Sunday, January 31, 2010


"Magnificent promises are always to be suspected." – Theodore Parker



The stabbing violins of Psycho? The signature songs of The Graduate and Saturday Night Fever? The eerie woo-woo-woo-woo-woo of The Good, the Bad and the Ugly? The thumping funk of Shaft?

They're all in the new list of 15 Most Influential Soundtracks chosen by Turner Classic Movies in connection with Sunday's Grammy Awards.
It's interesting how many of the picks come from movies released in the '60s and '70s. Maybe that's because the studio system was dying, and filmmakers found a new freedom to play with audio aesthetics as well as visual dynamics and mature content. That era certainly offers a rich mix -- some of the TCM-cited sounds are orchestral, some rock out, and others flash back to find fresh uses for both classical masterpieces and vintage pop songs.
What's also intriguing is that the list only covers a span of 45 years (1932-1977). There wasn't much movie music before that, since silents only started giving way to talk in 1927. But you'd think some scores in the last three decades would have made their mark.
Then again, it's hard to think of any. Maybe Randy Newman's The Natural score? Prince's Purple Rain songs? The retro rock of The Big Chill? But how influential were they? Slumdog Millionaire's Bollywood breakthrough only matters if someone follows the trail it blazed. (Thus disqualified is the deliriously creative song score of South Park: Bigger Longer & Uncut.)
Here are TCM's 15 picks (read more about the scores here) --

  • King Kong (1933) -- Composer: Max Steiner
  • Alexander Nevsky (1938) -- Composer: Sergei Prokofiev
  • The Day the Earth Stood Still (1951) -- Composer: Bernard Herrmann
  • Blackboard Jungle (1955) -- Music Adaptor: Charles Wolcott
  • The Man with the Golden Arm (1955) -- Composer: Elmer Bernstein
  • Psycho (1960) -- Composer: Bernard Herrmann
  • A Hard Day's Night (1964) -- Musical Director: George Martin; Songs: John Lennon, Paul McCartney
  • Goldfinger (1964) -- Composer: John Barry
  • The Good, the Bad and the Ugly (1966) -- Composer: Ennio Morricone
  • The Graduate (1967) -- Composer: Dave Grusin; Songs: Paul Simon
  • 2001: A Space Odyssey (1968) -- Musical Consultant: Patrick Moore; Music Editor: Frank J. Urioste
  • Shaft (1971) -- Composers: Isaac Hayes and J.J. Johnson
  • American Graffiti (1973) -- Music Coordinator: Karin Green
  • Saturday Night Fever (1977) -- Composers: Barry, Maurice & Robin Gibb and David Shire
  • Star Wars (1977) -- Composer: John Williams
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In 1906, Belle Gunness started running personal ads in Midwestern papers. She described herself as an attractive widow with a lush Indiana farm property, interested in an equally affluent new husband. She included a tart postscript: "Triflers need not apply."
Suitors answered her call by the dozen—and disappeared at a similar rate. After Ms. Gunness herself vanished in 1908, the La Porte, Ind. police department eventually set the body count at more than 40. This figure included her children and stepchildren, pieces of whom were found buried around the farm.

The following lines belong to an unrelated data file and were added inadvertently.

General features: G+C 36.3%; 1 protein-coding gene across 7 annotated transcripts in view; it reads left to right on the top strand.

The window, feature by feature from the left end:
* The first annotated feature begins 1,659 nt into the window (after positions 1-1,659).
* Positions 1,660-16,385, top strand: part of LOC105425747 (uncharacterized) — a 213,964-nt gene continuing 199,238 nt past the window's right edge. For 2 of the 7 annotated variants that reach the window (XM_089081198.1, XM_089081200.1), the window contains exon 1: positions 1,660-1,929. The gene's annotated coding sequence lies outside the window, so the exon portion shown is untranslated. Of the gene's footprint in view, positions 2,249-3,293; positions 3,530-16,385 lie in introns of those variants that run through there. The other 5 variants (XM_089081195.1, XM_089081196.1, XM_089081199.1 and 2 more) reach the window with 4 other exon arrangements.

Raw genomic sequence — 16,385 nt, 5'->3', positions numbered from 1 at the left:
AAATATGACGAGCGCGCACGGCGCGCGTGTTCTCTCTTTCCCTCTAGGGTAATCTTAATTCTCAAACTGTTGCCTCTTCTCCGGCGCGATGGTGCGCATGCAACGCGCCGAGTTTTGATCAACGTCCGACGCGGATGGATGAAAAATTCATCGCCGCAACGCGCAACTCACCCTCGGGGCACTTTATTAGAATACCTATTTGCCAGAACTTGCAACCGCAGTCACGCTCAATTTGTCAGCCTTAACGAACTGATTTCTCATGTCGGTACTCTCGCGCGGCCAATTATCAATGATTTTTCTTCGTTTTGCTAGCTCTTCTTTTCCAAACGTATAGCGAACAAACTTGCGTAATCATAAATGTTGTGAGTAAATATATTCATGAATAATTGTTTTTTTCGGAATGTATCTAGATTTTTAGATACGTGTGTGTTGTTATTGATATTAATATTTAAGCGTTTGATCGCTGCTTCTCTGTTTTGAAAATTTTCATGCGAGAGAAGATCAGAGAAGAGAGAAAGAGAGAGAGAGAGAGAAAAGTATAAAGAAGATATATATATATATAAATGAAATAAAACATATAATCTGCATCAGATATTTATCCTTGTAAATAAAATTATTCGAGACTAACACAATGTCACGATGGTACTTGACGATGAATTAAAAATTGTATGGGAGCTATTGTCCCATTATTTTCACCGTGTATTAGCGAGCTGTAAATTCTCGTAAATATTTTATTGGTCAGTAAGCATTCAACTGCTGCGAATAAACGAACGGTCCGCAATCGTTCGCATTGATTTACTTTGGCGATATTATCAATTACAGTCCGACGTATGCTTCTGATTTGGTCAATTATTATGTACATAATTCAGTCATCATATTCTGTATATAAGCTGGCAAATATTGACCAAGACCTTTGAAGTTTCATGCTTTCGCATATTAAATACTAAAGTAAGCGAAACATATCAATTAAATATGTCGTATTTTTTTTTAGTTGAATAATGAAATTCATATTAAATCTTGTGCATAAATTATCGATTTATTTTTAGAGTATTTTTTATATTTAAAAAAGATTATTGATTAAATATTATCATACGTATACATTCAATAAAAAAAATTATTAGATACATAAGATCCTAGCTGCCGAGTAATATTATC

A conspirator later detailed Ms. Gunness's favorite method for murder: a little chloroform in a tumbler of whiskey, followed by a strychnine chaser. Once her gentleman callers dropped dead, she would wait for dark to dismember and bury the bodies.
Ms. Gunness was one of the most successful poison killers to belong to the era historians call the golden age of poisoning, from the early 1800s to the early 1900s. The rise of spectacular poisoners like Ms. Gunness—or Mary Ann Cotton in Britain, who was hanged in 1873 for eliminating more than 20 people with arsensic—drove a sense of urgency among scientists, eventually leading to the creation of forensic toxicology. Unfortunately, that didn't mean the end of homicidal poisonings. Under pressure, killers simply became more secretive and creative in their plans.
And thus began a deadly cat-and-mouse game, with scientists and poisoners pitted against each other as intellectual adversaries. The rate of poisoning has declined, yet the competition grinds on today, with the overhanging threat of global terror. In 2005, the National Academies of Science warned that the U.S. milk supply was a vulnerable target to poison attack by terrorists. In 2006, former Russian KGB officer Alexander Litvinenko died in England after the radionucleotide polonium-210 was slipped into his tea. The radioactive material had not been used as a poison before and was not identified until after his death. Mr. Litvinenko was a fierce critic of the Russian government, living in political asylum, and his death is widely considered a political assassination. The old-fashioned poison murders haven't gone away either. Homicides by poison still regularly occur in India, where access to plant poisons like strychnine remains easy. The poison diethylene glycol, found in anti-freeze formulas, has been used in the last few years in murders in Europe, Africa, Latin America and the U.S. And the risky poisons of the early 20th century still haunt us—a report in the New England Journal of Medicine last year told of more than 50,000 accidental carbon-monoxide poisonings, an increase over previous years.